both sessions.  The current and previous window and any session options remain
             independent and either session may be killed without affecting the other.  Giving -n
             or shell-command are invalid if -t is used.

             The -P option prints information about the new session after it has been created.
             By default, it uses the format ‘#{session_name}:’ but a different format may be
             specified with -F.

             If -E is used, update-environment option will not be applied.  update-environment.

     refresh-client [-S] [-t target-client]
                   (alias: refresh)
             Refresh the current client if bound to a key, or a single client if one is given
             with -t.  If -S is specified, only update the client's status bar.

     rename-session [-t target-session] new-name
                   (alias: rename)
             Rename the session to new-name.

     show-messages [-IJT] [-t target-client]
                   (alias: showmsgs)
             Show client messages or server information.  Any messages displayed on the status
             line are saved in a per-client message log, up to a maximum of the limit set by the
             message-limit server option.  With -t, display the log for target-client.  -I, -J
             and -T show debugging information about the running server, jobs and terminals.

     source-file path
                   (alias: source)
             Execute commands from path.

                   (alias: start)
             Start the tmux server, if not already running, without creating any sessions.

     suspend-client [-t target-client]
                   (alias: suspendc)
             Suspend a client by sending SIGTSTP (tty stop).

     switch-client [-Elnpr] [-c target-client] [-t target-session] [-T key-table]
                   (alias: switchc)
             Switch the current session for client target-client to target-session.  If -l, -n or
             -p is used, the client is moved to the last, next or previous session respectively.
             -r toggles whether a client is read-only (see the attach-session command).

             If -E is used, update-environment option will not be applied.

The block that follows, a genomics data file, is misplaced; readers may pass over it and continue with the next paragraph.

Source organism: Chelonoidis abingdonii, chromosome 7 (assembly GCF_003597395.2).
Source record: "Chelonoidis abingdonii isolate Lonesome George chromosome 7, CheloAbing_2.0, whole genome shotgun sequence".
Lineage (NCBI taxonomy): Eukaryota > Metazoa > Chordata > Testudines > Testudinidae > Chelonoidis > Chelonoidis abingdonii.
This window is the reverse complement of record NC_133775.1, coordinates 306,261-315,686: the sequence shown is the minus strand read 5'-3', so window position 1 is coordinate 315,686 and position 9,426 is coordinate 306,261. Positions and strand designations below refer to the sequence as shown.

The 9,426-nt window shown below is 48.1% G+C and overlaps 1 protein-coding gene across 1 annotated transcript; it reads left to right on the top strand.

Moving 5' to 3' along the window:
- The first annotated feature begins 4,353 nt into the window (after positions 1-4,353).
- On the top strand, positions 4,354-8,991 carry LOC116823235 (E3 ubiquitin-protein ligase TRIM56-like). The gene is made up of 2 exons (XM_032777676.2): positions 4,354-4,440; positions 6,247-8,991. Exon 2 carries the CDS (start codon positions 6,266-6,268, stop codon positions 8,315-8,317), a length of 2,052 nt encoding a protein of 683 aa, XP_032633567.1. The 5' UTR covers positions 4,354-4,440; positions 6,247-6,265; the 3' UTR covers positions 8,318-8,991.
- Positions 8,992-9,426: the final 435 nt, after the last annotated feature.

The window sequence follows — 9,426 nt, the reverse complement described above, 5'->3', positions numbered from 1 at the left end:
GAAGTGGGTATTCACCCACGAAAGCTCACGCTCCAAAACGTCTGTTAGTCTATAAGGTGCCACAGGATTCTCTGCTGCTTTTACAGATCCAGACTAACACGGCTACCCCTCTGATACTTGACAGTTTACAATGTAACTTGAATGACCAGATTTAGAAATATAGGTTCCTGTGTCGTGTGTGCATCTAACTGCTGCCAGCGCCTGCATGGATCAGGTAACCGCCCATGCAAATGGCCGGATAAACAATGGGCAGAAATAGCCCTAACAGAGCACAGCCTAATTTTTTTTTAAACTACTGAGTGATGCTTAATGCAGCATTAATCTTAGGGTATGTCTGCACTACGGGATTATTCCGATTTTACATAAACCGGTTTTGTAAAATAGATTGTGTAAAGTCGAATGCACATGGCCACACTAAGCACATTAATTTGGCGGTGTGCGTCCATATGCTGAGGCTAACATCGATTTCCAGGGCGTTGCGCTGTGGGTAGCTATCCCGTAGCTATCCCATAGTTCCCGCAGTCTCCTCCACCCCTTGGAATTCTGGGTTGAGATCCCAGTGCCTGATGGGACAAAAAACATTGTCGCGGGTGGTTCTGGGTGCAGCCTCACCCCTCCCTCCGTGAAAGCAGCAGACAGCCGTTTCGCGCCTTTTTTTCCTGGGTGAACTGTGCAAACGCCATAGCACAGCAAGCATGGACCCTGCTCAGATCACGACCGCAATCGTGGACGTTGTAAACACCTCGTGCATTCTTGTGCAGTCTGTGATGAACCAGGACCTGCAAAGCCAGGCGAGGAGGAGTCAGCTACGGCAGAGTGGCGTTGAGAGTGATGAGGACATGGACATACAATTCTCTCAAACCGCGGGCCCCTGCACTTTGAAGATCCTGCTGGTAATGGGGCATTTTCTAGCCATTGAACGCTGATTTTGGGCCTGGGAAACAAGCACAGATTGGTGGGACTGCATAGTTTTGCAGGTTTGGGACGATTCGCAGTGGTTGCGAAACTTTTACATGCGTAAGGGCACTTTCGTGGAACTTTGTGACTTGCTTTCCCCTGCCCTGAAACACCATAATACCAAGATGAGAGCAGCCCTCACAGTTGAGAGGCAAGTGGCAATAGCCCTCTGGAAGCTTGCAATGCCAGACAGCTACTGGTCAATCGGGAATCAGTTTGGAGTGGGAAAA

-T sets the client's key table; the next key from the client will be interpreted
             from key-table.  This may be used to configure multiple prefix keys, or to bind
             commands to sequences of keys.  For example, to make typing ‘abc’ run the list-keys

                   bind-key -Ttable2 c list-keys
                   bind-key -Ttable1 b switch-client -Ttable2
                   bind-key -Troot   a switch-client -Ttable1


     A tmux window may be in one of several modes.  The default permits direct access to the
     terminal attached to the window.  The other is copy mode, which permits a section of a
     window or its history to be copied to a paste buffer for later insertion into another
     window.  This mode is entered with the copy-mode command, bound to ‘[’ by default.  It is
     also entered when a command that produces output, such as list-keys, is executed from a key

     The keys available depend on whether emacs or vi mode is selected (see the mode-keys
     option).  The following keys are supported as appropriate for the mode:

           Function                     vi              emacs
           Append selection             A
           Back to indentation          ^               M-m
           Bottom of history            G               M-<
           Clear selection              Escape          C-g
           Copy selection               Enter           M-w
           Copy to named buffer         "
           Cursor down                  j               Down
           Cursor left                  h               Left
           Cursor right                 l               Right
           Cursor to bottom line        L
           Cursor to middle line        M               M-r
           Cursor to top line           H               M-R